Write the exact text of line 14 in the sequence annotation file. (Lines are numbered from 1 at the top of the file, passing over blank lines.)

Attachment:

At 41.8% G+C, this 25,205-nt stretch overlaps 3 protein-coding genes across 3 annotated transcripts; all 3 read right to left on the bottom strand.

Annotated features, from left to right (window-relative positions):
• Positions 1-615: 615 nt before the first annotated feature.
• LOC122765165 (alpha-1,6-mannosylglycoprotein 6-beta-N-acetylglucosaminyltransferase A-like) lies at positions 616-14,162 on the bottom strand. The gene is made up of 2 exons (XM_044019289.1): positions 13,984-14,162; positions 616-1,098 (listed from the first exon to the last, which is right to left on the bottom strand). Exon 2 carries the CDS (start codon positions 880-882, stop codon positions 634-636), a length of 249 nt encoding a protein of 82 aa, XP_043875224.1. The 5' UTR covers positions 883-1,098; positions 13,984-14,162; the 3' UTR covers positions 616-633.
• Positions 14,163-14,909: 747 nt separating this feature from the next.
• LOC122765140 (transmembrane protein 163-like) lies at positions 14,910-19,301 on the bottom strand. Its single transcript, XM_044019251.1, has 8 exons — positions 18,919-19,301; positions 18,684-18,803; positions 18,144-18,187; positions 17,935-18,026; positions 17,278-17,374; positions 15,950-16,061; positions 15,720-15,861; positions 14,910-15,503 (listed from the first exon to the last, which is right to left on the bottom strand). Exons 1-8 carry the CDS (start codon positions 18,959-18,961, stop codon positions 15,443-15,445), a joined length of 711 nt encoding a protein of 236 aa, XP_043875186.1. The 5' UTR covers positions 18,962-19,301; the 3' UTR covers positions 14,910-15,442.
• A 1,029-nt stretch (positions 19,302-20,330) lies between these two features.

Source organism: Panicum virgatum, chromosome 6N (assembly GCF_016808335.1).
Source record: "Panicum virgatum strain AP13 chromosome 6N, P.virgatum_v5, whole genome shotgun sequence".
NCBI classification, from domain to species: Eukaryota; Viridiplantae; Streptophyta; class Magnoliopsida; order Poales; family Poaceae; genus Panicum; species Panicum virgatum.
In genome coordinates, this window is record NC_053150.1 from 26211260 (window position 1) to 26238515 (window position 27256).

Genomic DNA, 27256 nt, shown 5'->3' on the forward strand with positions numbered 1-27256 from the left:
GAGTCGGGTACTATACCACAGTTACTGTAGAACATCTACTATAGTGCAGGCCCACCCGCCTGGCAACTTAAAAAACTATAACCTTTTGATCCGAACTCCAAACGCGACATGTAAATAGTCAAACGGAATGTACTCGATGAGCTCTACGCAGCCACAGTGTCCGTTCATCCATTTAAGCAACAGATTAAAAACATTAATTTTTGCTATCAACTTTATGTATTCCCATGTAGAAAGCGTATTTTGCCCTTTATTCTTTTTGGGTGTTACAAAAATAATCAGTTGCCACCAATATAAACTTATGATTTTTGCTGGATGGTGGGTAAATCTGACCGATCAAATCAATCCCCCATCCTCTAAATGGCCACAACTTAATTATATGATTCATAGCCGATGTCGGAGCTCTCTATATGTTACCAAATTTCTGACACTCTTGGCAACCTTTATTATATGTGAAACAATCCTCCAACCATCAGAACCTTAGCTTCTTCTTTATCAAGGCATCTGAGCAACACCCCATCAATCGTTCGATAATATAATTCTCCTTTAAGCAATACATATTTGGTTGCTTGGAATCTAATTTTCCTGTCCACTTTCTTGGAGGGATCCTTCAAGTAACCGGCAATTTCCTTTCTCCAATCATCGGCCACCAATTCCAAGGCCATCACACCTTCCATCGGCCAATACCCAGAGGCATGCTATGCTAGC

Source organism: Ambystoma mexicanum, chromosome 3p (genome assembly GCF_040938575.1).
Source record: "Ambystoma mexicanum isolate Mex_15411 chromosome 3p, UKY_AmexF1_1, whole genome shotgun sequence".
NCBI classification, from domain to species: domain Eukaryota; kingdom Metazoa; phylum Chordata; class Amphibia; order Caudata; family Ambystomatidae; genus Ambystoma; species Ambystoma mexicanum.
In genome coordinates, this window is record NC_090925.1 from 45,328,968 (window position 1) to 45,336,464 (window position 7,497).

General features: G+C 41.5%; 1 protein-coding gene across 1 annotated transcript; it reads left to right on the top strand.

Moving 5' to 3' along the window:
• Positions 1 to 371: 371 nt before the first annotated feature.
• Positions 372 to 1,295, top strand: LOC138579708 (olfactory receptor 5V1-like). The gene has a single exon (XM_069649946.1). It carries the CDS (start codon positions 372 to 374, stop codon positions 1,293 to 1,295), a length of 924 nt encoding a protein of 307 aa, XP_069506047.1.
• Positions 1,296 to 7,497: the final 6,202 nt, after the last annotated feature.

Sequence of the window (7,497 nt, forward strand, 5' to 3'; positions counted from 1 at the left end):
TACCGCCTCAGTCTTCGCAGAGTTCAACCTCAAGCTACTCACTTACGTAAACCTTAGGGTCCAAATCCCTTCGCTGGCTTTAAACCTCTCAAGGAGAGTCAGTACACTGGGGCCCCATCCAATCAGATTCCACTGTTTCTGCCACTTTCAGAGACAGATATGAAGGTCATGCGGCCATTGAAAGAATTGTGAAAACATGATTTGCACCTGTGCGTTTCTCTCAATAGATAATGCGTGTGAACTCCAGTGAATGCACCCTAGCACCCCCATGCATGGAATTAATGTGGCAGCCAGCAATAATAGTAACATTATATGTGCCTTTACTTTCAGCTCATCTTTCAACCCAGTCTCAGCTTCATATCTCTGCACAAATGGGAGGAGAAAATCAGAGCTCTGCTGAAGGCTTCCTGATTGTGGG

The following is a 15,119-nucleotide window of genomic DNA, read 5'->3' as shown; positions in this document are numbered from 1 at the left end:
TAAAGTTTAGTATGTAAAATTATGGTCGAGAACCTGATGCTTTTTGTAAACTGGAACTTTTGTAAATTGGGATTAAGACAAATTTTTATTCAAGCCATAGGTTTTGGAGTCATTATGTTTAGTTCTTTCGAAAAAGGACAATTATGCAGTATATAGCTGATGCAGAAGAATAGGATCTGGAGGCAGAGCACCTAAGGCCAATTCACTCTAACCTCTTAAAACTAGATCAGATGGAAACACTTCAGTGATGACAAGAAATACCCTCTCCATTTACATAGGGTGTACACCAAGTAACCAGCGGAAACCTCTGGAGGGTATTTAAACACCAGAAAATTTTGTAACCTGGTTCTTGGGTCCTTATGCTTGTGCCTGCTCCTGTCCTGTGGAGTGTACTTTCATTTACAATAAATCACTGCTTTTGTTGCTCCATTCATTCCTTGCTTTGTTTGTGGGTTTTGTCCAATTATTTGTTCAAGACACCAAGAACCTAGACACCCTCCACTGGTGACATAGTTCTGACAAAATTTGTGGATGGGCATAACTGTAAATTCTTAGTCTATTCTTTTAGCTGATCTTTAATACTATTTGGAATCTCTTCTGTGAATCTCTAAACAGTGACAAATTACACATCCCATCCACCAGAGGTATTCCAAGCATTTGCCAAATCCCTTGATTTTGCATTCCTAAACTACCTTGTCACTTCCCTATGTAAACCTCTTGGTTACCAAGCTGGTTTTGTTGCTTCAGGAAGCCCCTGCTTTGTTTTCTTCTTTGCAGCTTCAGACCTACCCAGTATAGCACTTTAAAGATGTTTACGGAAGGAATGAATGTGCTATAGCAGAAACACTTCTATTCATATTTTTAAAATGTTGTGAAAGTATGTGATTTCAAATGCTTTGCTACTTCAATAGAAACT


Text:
Source organism: Ambystoma mexicanum, chromosome 3p (genome assembly GCF_040938575.1).